Putin's latest decision to unilaterally freeze Strategic Arms Reduction Treaty (START III), which he announced in his February 21 address to the Federal Assembly, opens a new round in the offensive arms race for the first time since the Gorbachev-Reagan agreements on strategic offensive arms in Reykjavik in 1986. This suggests that Putin will not back down in the current confrontation with the West in Ukraine. Behind him, as a detachment, there is an existential threat of loss of sovereignty, which is tantamount to the death of Russia within its current borders.

    The West needs Ukraine and Russia's renunciation of claims to the post-Soviet space, without which a compromise is impossible. In principle, it is irrational from the point of view of the existing experience of compromise on Moldova and Georgia, whose integration into the European space was frozen and did not bring the desired understanding with Moscow.

    U.S. President Joe Biden's February 21 speech in Warsaw after meeting with President Vladimir Zelensky in Kiev is reminiscent of the thunderous sound of a war horn urging the Western Alliance to prepare for a long siege of Russia and support for Ukraine, which he says is ready for victories and tragedies for the sake of freedom.

    From Biden's Warsaw speech:

    If Russia stops invading Ukraine, it will end the war. If Ukraine stops defending itself against Russia, it will be the end of Ukraine. That is why together we are doing so that Ukraine defends itself.”

    That is, it means that the West cannot lose in Ukraine by appeasing Putin, because this will become an existential threat to the interests of the West itself throughout the entire post-Soviet space and increase the vulnerability of the expansion of Western values to the East.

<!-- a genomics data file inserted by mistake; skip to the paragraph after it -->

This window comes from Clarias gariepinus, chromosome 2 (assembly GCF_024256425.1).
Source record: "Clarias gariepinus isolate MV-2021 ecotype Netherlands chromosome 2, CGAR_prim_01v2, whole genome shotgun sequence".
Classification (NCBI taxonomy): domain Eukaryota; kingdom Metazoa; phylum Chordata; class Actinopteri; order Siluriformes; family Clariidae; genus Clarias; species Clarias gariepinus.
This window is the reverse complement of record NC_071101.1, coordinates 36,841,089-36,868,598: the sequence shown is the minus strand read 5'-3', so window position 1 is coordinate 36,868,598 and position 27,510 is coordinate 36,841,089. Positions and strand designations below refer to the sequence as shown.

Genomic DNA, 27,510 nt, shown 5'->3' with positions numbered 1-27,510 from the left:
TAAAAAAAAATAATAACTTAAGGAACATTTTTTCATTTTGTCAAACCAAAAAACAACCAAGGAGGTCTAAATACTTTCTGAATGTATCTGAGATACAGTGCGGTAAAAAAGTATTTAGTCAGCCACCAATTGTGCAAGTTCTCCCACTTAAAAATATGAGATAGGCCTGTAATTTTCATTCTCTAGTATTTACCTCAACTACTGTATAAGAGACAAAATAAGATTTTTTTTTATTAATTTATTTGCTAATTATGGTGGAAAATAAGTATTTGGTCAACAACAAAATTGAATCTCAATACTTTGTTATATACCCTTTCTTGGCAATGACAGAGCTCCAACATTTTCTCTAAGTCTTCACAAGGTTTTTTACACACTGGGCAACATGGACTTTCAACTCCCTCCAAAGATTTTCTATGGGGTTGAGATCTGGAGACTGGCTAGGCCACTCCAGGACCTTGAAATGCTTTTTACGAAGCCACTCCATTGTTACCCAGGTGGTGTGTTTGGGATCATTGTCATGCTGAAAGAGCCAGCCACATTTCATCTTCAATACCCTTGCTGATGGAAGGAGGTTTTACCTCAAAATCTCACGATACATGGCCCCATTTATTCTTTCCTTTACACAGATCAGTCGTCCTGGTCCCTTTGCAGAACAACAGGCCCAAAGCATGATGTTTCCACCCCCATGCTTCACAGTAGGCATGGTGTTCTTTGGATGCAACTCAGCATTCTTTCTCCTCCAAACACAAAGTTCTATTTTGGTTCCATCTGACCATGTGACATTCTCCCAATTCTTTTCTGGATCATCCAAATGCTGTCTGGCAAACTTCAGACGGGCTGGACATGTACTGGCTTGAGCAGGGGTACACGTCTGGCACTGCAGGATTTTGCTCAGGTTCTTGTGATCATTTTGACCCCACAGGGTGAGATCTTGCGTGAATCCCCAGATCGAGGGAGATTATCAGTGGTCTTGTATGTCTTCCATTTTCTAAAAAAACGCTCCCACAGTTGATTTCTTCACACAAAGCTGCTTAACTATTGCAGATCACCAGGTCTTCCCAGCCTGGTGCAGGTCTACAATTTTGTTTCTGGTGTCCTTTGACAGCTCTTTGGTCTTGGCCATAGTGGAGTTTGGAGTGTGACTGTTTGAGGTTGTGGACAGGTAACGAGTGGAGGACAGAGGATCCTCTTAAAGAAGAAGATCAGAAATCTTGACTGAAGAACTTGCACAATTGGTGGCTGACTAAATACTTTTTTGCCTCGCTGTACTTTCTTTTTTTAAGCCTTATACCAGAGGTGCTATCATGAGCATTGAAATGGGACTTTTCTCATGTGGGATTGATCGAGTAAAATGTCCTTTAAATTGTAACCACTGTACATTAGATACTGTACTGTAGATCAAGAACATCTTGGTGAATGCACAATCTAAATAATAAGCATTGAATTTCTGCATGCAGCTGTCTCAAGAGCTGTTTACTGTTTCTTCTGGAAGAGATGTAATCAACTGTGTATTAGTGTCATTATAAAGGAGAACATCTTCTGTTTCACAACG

So, we see the presence and intensification of the collision of two oppositely interpreted existential threats of the West and the East. The only possible way out of the stalemate is the threat of a nuclear war. This is Moscow's main trump card, which it has been flaunting since the start of the war and has now taken a real step in this direction by freezing the START treaty. However, for Washington, this is also the preferred option for resolving the crisis. The real threat of such a war will become a platform for negotiations to eliminate existential threats, but with the obligatory resolution of the Ukrainian issue, the essence of which is the conquest of freedom by Ukraine in exchange for Russian sovereignty in the near foreseeable future.


    Source - Turan.az


    23 February 2023 / 11:08